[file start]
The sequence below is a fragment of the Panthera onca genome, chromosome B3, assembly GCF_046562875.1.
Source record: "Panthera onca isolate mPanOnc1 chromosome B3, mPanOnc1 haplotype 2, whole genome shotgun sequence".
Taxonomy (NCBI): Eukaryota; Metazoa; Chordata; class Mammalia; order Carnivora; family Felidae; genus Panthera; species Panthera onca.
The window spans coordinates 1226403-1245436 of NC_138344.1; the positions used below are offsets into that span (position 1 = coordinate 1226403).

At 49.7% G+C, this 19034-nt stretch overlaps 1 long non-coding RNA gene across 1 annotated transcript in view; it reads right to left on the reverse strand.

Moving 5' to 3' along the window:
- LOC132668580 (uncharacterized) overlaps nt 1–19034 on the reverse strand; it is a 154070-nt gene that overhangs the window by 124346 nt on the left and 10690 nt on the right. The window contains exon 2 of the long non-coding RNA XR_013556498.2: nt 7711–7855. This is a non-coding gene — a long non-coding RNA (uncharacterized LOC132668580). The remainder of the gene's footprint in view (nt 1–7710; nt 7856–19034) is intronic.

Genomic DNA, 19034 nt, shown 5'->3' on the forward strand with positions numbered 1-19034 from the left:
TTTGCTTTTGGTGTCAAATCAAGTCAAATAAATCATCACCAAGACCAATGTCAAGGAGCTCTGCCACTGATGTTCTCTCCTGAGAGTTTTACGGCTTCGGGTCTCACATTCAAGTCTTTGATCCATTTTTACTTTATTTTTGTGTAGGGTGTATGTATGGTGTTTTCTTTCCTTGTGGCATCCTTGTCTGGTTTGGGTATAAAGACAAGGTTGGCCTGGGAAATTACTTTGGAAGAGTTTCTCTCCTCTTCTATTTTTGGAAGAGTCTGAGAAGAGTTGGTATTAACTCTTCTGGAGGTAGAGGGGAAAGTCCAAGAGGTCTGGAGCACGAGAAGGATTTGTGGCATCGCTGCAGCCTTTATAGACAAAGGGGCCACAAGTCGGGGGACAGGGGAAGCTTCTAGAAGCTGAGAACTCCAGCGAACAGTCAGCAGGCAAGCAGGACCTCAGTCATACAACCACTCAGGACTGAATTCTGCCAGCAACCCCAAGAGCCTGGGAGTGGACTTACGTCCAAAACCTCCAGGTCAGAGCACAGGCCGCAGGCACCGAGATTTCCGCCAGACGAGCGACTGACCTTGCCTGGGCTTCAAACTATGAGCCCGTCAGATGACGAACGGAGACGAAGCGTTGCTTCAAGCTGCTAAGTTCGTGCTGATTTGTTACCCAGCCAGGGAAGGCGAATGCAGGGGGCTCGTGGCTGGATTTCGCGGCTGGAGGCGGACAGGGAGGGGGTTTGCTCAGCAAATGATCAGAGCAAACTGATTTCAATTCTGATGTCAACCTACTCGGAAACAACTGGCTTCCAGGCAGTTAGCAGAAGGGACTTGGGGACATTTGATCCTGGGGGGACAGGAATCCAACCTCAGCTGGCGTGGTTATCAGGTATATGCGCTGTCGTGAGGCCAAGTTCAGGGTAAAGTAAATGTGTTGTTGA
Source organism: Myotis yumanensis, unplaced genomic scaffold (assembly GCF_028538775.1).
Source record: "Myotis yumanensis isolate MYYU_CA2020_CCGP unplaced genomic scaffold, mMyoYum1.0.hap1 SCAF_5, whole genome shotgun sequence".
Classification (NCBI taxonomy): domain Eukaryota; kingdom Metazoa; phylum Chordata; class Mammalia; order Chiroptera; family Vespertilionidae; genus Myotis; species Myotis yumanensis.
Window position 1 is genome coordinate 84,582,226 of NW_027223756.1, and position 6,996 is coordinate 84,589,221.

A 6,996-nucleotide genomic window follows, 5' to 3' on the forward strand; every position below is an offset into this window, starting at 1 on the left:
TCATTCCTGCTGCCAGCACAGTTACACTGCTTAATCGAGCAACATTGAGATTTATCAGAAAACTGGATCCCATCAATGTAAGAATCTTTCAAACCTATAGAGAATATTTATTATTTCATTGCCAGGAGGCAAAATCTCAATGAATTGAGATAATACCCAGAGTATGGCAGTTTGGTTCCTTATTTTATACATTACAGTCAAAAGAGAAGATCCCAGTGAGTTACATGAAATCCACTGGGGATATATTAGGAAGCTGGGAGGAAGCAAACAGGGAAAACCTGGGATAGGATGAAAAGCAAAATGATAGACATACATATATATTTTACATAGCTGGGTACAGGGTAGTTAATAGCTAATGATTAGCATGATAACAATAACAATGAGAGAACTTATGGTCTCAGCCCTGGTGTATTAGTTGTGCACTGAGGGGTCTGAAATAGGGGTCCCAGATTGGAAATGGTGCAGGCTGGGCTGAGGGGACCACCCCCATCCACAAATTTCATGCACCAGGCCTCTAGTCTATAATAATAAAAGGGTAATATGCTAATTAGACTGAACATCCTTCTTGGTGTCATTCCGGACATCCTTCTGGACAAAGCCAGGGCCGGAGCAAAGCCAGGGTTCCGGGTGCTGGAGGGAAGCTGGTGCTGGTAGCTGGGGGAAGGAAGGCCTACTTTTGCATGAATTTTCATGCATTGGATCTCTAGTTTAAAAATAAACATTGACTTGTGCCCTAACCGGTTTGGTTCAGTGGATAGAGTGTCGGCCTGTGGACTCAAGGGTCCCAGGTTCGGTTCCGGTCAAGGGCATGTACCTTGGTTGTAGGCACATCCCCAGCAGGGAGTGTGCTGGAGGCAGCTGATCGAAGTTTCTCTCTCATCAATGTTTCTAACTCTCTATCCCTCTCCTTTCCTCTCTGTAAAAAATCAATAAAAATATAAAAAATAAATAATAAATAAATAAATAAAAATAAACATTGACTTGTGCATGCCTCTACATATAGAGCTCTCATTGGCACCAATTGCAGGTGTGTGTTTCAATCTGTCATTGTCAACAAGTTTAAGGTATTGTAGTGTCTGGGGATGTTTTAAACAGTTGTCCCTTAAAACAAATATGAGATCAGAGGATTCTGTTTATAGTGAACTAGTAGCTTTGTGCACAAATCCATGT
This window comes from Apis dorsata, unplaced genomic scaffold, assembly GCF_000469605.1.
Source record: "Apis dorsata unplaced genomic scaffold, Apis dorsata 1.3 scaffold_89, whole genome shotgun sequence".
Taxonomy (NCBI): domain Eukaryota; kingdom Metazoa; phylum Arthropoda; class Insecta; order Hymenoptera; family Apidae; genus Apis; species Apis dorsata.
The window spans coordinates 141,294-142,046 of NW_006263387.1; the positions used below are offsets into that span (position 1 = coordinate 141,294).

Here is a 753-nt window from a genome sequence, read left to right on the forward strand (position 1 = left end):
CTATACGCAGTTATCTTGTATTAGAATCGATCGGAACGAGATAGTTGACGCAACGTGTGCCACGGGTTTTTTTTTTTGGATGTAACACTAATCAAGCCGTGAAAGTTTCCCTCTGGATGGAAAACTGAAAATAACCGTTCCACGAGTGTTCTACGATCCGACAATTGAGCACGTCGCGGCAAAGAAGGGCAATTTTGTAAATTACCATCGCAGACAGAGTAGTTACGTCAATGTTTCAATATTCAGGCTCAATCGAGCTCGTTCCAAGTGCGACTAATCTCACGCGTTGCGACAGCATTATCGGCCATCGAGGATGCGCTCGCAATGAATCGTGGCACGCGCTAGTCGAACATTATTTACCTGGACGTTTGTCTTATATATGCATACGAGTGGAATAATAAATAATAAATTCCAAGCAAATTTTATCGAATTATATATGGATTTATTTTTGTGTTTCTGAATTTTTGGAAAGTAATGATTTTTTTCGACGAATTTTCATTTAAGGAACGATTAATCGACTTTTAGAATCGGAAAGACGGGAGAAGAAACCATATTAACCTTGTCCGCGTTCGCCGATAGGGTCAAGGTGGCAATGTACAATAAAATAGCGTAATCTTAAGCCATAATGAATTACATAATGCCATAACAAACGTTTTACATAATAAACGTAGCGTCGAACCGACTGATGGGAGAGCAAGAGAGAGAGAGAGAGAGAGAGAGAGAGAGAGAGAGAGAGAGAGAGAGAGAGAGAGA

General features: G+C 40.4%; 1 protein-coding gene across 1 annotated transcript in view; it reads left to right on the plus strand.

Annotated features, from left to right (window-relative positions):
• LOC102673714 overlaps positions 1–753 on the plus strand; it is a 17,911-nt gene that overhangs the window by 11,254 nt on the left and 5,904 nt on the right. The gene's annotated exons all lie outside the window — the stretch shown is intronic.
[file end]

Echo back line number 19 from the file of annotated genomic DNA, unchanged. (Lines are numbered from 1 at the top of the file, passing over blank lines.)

The window spans coordinates 141,294-142,046 of NW_006263387.1; the positions used below are offsets into that span (position 1 = coordinate 141,294).